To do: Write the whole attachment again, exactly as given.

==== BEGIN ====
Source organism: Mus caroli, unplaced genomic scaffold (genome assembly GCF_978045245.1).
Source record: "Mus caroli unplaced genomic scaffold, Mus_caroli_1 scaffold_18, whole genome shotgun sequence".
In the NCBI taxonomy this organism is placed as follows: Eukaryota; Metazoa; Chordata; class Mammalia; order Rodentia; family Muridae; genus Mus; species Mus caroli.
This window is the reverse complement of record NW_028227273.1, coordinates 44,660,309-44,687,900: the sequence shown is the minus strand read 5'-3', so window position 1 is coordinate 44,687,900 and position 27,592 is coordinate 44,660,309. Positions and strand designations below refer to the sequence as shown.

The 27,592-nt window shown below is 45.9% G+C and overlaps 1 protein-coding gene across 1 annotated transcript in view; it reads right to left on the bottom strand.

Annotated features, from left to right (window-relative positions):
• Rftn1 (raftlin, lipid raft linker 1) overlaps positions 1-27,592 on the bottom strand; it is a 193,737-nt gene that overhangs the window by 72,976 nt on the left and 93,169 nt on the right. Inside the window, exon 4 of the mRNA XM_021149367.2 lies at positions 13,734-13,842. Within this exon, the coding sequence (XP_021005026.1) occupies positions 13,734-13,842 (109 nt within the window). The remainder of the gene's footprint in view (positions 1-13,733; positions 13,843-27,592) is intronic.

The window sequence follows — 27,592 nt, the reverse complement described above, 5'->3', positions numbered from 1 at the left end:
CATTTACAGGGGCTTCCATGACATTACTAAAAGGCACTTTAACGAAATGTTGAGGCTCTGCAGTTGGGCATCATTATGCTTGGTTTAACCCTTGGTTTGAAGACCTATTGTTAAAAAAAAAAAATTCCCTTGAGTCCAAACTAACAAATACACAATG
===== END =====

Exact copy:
Source organism: Mus caroli, unplaced genomic scaffold (genome assembly GCF_978045245.1).
Source record: "Mus caroli unplaced genomic scaffold, Mus_caroli_1 scaffold_18, whole genome shotgun sequence".
In the NCBI taxonomy this organism is placed as follows: Eukaryota; Metazoa; Chordata; class Mammalia; order Rodentia; family Muridae; genus Mus; species Mus caroli.
This window is the reverse complement of record NW_028227273.1, coordinates 44,660,309-44,687,900: the sequence shown is the minus strand read 5'-3', so window position 1 is coordinate 44,687,900 and position 27,592 is coordinate 44,660,309. Positions and strand designations below refer to the sequence as shown.

The 27,592-nt window shown below is 45.9% G+C and overlaps 1 protein-coding gene across 1 annotated transcript in view; it reads right to left on the bottom strand.

Annotated features, from left to right (window-relative positions):
• Rftn1 (raftlin, lipid raft linker 1) overlaps positions 1-27,592 on the bottom strand; it is a 193,737-nt gene that overhangs the window by 72,976 nt on the left and 93,169 nt on the right. Inside the window, exon 4 of the mRNA XM_021149367.2 lies at positions 13,734-13,842. Within this exon, the coding sequence (XP_021005026.1) occupies positions 13,734-13,842 (109 nt within the window). The remainder of the gene's footprint in view (positions 1-13,733; positions 13,843-27,592) is intronic.

The window sequence follows — 27,592 nt, the reverse complement described above, 5'->3', positions numbered from 1 at the left end:
CATTTACAGGGGCTTCCATGACATTACTAAAAGGCACTTTAACGAAATGTTGAGGCTCTGCAGTTGGGCATCATTATGCTTGGTTTAACCCTTGGTTTGAAGACCTATTGTTAAAAAAAAAAAATTCCCTTGAGTCCAAACTAACAAATACACAATG